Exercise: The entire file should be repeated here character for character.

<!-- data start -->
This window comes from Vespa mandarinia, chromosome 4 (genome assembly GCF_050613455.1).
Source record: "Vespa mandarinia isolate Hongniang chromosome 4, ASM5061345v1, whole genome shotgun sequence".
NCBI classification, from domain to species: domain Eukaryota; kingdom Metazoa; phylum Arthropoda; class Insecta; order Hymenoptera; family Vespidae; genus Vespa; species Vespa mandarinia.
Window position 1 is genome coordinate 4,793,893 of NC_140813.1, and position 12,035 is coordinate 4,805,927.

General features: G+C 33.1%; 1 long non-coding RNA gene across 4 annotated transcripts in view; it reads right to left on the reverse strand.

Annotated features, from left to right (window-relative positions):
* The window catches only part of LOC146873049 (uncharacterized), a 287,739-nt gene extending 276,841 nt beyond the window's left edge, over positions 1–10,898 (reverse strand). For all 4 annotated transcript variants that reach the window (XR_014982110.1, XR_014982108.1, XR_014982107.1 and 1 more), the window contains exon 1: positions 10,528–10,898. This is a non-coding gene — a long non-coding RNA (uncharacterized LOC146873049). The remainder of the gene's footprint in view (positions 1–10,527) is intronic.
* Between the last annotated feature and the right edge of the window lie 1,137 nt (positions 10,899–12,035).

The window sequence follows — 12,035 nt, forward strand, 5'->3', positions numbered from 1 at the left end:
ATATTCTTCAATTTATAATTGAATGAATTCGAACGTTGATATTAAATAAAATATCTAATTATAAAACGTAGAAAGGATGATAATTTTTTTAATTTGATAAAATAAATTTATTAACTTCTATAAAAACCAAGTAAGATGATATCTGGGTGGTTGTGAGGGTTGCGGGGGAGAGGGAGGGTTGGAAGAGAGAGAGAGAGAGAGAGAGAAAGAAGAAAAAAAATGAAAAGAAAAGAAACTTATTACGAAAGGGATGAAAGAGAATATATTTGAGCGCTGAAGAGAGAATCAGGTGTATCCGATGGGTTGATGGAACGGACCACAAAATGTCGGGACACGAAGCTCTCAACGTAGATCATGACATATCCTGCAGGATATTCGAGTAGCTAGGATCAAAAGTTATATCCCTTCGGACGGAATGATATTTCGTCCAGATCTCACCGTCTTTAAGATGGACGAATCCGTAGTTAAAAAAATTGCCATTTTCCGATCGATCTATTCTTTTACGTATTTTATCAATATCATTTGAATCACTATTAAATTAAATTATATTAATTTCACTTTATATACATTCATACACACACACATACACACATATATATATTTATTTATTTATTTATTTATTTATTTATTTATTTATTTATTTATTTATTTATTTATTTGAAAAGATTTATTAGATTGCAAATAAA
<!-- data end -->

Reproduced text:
This window comes from Vespa mandarinia, chromosome 4 (genome assembly GCF_050613455.1).
Source record: "Vespa mandarinia isolate Hongniang chromosome 4, ASM5061345v1, whole genome shotgun sequence".
NCBI classification, from domain to species: domain Eukaryota; kingdom Metazoa; phylum Arthropoda; class Insecta; order Hymenoptera; family Vespidae; genus Vespa; species Vespa mandarinia.
Window position 1 is genome coordinate 4,793,893 of NC_140813.1, and position 12,035 is coordinate 4,805,927.

General features: G+C 33.1%; 1 long non-coding RNA gene across 4 annotated transcripts in view; it reads right to left on the reverse strand.

Annotated features, from left to right (window-relative positions):
* The window catches only part of LOC146873049 (uncharacterized), a 287,739-nt gene extending 276,841 nt beyond the window's left edge, over positions 1–10,898 (reverse strand). For all 4 annotated transcript variants that reach the window (XR_014982110.1, XR_014982108.1, XR_014982107.1 and 1 more), the window contains exon 1: positions 10,528–10,898. This is a non-coding gene — a long non-coding RNA (uncharacterized LOC146873049). The remainder of the gene's footprint in view (positions 1–10,527) is intronic.
* Between the last annotated feature and the right edge of the window lie 1,137 nt (positions 10,899–12,035).

The window sequence follows — 12,035 nt, forward strand, 5'->3', positions numbered from 1 at the left end:
ATATTCTTCAATTTATAATTGAATGAATTCGAACGTTGATATTAAATAAAATATCTAATTATAAAACGTAGAAAGGATGATAATTTTTTTAATTTGATAAAATAAATTTATTAACTTCTATAAAAACCAAGTAAGATGATATCTGGGTGGTTGTGAGGGTTGCGGGGGAGAGGGAGGGTTGGAAGAGAGAGAGAGAGAGAGAGAGAAAGAAGAAAAAAAATGAAAAGAAAAGAAACTTATTACGAAAGGGATGAAAGAGAATATATTTGAGCGCTGAAGAGAGAATCAGGTGTATCCGATGGGTTGATGGAACGGACCACAAAATGTCGGGACACGAAGCTCTCAACGTAGATCATGACATATCCTGCAGGATATTCGAGTAGCTAGGATCAAAAGTTATATCCCTTCGGACGGAATGATATTTCGTCCAGATCTCACCGTCTTTAAGATGGACGAATCCGTAGTTAAAAAAATTGCCATTTTCCGATCGATCTATTCTTTTACGTATTTTATCAATATCATTTGAATCACTATTAAATTAAATTATATTAATTTCACTTTATATACATTCATACACACACACATACACACATATATATATTTATTTATTTATTTATTTATTTATTTATTTATTTATTTATTTATTTATTTATTTATTTGAAAAGATTTATTAGATTGCAAATAAA